Aviation News

May 20, 2014

The Reality Behind the “Hawaii Near Collision”

Over the past few days, the media has been buzzing about a writer’s account of near miss between two Boeing 757 aircraft. While it is true that there was a near miss on that day and time between two 757s, much of the information presented by the author is misleading or inaccurate (It should be noted that the author, Kevin Townsend, did a lot of research since this incident occurred, and he put special emphasis on just how safe the aviation industry is). Here is a look at what actually happened, as well as what didn’t happen.

Let us start with the proven facts. According to Kevin Townsend, the incident occurred early in the afternoon of April 25th over the Pacific Ocean just northeast of the Island of Hawaii. The author was aboard United Airlines flight 1205, a 757-300 flight between Kona and Los Angeles. Shortly after reaching cruising altitude of 33,000 feet that afternoon, the pilots of that flight were forced to take evasive maneuvers to avoid another 757 operated by US Airways that was flying in the opposite direction. All of that information is accurate, and the National Transportation Safety Board has begun an investigation into the cause of the near collision. However, that is where the facts begin to take a back seat to assumption and misinformation.

Perhaps the most eye catching bit of this account was that if both of these planes had indeed crashed, it would have been the deadliest ever. This was based on the author’s statement that the aircraft that he was on contained 295 passengers and the assumption that the other plane held an equal amount. If true, then there would have been a total of 590 people onboard the two planes, eclipsing the 583 people killed in the Tenerife Airport Disaster in 1977. In reality there were far fewer people onboard.

While we currently have no way of knowing just how many people were onboard, we do know how many passenger seats were on each jet. United Flight 1205 was operated that day by a 757-300 bearing the registration N57857. That aircraft has seats for 24 passengers in First Class and 192 in Economy, for a total of 216. Add in the necessary crew and there were roughly 223 people on the aircraft. Meanwhile the US Airways aircraft was a 757-200 flying between Phoenix and Kahului. That flight is typically operated with the airline’s domestically configured 757s, which have seats for 14 First Class passengers and 176 Economy Class passengers. Again, once we add in the necessary crew members, we see that there were seats for roughly 196 people on board. And all of that is assuming that these flights were full to begin with. Regardless of how many people were actually onboard, there is absolutely no way that either plane could have had anywhere near 295 people onboard.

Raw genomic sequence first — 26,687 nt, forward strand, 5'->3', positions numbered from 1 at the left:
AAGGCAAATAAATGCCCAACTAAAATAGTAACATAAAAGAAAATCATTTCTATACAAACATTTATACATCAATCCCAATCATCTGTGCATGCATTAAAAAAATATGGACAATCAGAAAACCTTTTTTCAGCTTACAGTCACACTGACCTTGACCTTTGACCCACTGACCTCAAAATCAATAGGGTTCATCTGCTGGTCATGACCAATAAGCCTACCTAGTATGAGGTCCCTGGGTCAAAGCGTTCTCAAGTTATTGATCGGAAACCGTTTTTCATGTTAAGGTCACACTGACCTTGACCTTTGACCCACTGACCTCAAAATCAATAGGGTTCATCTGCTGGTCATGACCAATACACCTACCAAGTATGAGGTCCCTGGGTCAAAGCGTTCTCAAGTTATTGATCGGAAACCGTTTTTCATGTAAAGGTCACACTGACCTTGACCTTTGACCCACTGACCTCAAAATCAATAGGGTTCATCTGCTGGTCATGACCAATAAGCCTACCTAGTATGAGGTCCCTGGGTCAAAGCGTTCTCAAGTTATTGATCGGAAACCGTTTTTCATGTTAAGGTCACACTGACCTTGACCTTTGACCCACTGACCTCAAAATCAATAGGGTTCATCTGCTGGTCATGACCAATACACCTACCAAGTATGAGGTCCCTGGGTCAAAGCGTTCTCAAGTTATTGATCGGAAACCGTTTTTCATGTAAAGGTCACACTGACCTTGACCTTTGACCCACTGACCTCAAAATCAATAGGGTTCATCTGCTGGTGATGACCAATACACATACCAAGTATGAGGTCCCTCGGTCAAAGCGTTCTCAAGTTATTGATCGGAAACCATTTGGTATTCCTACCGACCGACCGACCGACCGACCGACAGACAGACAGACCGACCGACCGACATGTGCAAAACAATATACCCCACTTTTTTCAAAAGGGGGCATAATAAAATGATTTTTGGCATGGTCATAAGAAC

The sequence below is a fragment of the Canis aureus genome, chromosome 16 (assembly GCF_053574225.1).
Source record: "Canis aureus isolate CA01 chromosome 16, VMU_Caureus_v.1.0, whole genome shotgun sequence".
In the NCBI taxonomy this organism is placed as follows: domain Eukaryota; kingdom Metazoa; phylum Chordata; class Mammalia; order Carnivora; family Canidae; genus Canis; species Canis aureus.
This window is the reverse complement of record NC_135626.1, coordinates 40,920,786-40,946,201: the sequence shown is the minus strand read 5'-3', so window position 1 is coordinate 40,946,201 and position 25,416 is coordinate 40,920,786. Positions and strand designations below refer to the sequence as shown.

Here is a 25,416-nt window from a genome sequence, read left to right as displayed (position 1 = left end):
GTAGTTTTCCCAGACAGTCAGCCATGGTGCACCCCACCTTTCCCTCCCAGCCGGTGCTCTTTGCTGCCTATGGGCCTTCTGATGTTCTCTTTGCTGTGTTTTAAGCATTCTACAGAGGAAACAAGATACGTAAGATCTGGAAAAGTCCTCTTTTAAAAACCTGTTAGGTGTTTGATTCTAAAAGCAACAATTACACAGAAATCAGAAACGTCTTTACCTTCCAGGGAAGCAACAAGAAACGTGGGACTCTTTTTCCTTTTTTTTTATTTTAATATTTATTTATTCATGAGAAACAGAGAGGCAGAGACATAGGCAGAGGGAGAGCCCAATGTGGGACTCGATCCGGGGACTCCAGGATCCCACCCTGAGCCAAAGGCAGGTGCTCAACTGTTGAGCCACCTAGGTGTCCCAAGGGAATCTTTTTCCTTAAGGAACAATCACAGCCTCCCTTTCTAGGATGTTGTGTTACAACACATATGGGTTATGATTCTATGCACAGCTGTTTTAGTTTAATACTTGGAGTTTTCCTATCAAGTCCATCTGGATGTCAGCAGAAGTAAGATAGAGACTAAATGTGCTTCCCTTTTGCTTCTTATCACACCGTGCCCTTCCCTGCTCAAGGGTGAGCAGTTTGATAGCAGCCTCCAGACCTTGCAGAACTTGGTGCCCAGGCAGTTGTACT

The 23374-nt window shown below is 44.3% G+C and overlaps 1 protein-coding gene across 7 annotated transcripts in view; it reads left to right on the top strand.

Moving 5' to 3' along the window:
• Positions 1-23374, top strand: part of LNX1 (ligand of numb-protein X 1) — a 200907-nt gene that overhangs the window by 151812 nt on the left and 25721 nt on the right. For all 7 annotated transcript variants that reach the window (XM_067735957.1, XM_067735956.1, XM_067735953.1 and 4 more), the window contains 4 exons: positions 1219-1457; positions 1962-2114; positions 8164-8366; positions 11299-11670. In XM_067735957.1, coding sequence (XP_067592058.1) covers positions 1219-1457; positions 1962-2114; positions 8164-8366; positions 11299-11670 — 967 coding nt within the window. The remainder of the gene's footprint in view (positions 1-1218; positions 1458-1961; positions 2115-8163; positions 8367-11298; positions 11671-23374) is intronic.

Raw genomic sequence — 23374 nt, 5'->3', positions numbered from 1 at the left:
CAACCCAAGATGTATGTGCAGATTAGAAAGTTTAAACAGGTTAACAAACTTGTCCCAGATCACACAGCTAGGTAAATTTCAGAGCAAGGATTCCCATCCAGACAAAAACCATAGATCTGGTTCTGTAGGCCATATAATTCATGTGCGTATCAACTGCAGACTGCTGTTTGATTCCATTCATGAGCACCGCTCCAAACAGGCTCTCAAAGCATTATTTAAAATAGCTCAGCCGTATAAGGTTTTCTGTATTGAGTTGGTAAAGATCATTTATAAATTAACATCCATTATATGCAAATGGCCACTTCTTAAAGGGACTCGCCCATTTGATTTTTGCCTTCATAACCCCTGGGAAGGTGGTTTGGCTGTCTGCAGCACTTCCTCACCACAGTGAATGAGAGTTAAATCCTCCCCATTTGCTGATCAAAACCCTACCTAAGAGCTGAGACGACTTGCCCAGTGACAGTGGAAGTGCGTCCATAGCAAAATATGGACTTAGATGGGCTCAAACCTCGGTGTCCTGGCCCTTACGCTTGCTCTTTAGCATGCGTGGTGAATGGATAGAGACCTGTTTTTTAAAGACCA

If we were to assume that both aircraft had every passenger seat filled, along with a normal crew complement for a Hawaii to California flight, the actual, maximum number of people onboard both aircraft combined is much closer to 425. That number would have placed any potential accident in a distant third place in terms of the number of fatalities, behind both the Tenerife Airport Disaster and the 520 killed onboard Japan Airlines flight 123 in 1985.

The facts with regard to the passenger counts may seem like splitting hairs, because 425 people may still have perished, but the point is the sensationalist intent with the author’s way of words pertaining to his claims. Of course the headline, “Two Weeks Ago, I Almost Died in the Third Deadliest Plane Crash Ever,” isn’t nearly as attention grabbing. However, how close were those onboard to actually “almost dying?”

All aircraft with a maximum takeoff weight of 12,600 pounds or greater or which are designed to carry 19 or more passengers are required by the International Civil Aviation Organization (ICAO) to have a Traffic Collision Avoidance System (TCAS) installed onboard. This system monitors the transponders of other nearby aircraft for their position and altitude. If another airplane gets too close, the TCAS systems onboard both aircraft negotiate an avoidance maneuver. The corresponding directions, in a case like this a direction to either climb or descend, are then broadcast to the flight crews onboard each aircraft.

TCAS_VolumeIn this incident, the system seems to have worked exactly as it was supposed to. With two aircraft heading towards each other from opposite directions at the same altitude, one (United 1205) was instructed to descend in order to avoid the other aircraft. The best data that is publicly available shows that descent to have been roughly 600 feet in less than a minute. While we have no way of knowing what the actual rate of descent was, actions in response to a TCAS Resolution Advisory (RA) would typically be quite noticeable and sudden. And a 600 foot descent would be enough to maneuver the aircraft out of the Resolution Advisory window, as seen in the graphic to the left.